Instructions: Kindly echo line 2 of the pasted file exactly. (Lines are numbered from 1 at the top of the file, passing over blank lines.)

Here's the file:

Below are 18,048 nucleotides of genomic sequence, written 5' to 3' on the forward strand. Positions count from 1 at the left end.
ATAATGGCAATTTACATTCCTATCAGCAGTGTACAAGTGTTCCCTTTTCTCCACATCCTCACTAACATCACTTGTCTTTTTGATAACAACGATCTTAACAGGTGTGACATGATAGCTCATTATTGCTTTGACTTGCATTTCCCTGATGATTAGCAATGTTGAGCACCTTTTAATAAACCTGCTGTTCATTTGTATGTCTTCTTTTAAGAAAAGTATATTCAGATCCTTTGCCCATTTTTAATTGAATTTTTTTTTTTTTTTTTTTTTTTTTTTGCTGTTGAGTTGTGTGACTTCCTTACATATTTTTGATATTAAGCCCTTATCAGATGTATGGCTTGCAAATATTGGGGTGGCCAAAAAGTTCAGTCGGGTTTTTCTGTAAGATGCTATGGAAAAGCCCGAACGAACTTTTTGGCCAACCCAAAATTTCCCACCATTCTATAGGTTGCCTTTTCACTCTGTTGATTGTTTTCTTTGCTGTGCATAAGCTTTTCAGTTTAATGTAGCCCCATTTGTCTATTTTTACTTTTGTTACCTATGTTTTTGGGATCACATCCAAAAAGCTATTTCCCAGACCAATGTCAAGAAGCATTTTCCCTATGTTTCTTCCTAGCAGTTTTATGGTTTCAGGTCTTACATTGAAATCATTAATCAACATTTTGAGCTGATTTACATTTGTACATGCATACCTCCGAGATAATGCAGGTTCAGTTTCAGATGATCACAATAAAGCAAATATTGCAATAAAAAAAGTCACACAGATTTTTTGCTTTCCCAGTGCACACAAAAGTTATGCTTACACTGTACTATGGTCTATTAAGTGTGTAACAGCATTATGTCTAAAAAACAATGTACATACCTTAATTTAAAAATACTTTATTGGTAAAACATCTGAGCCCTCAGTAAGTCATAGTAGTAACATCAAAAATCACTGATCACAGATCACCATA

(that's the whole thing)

ATAATGGCAATTTACATTCCTATCAGCAGTGTACAAGTGTTCCCTTTTCTCCACATCCTCACTAACATCACTTGTCTTTTTGATAACAACGATCTTAACAGGTGTGACATGATAGCTCATTATTGCTTTGACTTGCATTTCCCTGATGATTAGCAATGTTGAGCACCTTTTAATAAACCTGCTGTTCATTTGTATGTCTTCTTTTAAGAAAAGTATATTCAGATCCTTTGCCCATTTTTAATTGAATTTTTTTTTTTTTTTTTTTTTTTTTTTGCTGTTGAGTTGTGTGACTTCCTTACATATTTTTGATATTAAGCCCTTATCAGATGTATGGCTTGCAAATATTGGGGTGGCCAAAAAGTTCAGTCGGGTTTTTCTGTAAGATGCTATGGAAAAGCCCGAACGAACTTTTTGGCCAACCCAAAATTTCCCACCATTCTATAGGTTGCCTTTTCACTCTGTTGATTGTTTTCTTTGCTGTGCATAAGCTTTTCAGTTTAATGTAGCCCCATTTGTCTATTTTTACTTTTGTTACCTATGTTTTTGGGATCACATCCAAAAAGCTATTTCCCAGACCAATGTCAAGAAGCATTTTCCCTATGTTTCTTCCTAGCAGTTTTATGGTTTCAGGTCTTACATTGAAATCATTAATCAACATTTTGAGCTGATTTACATTTGTACATGCATACCTCCGAGATAATGCAGGTTCAGTTTCAGATGATCACAATAAAGCAAATATTGCAATAAAAAAAGTCACACAGATTTTTTGCTTTCCCAGTGCACACAAAAGTTATGCTTACACTGTACTATGGTCTATTAAGTGTGTAACAGCATTATGTCTAAAAAACAATGTACATACCTTAATTTAAAAATACTTTATTGGTAAAACATCTGAGCCCTCAGTAAGTCATAGTAGTAACATCAAAAATCACTGATCACAGATCACCATA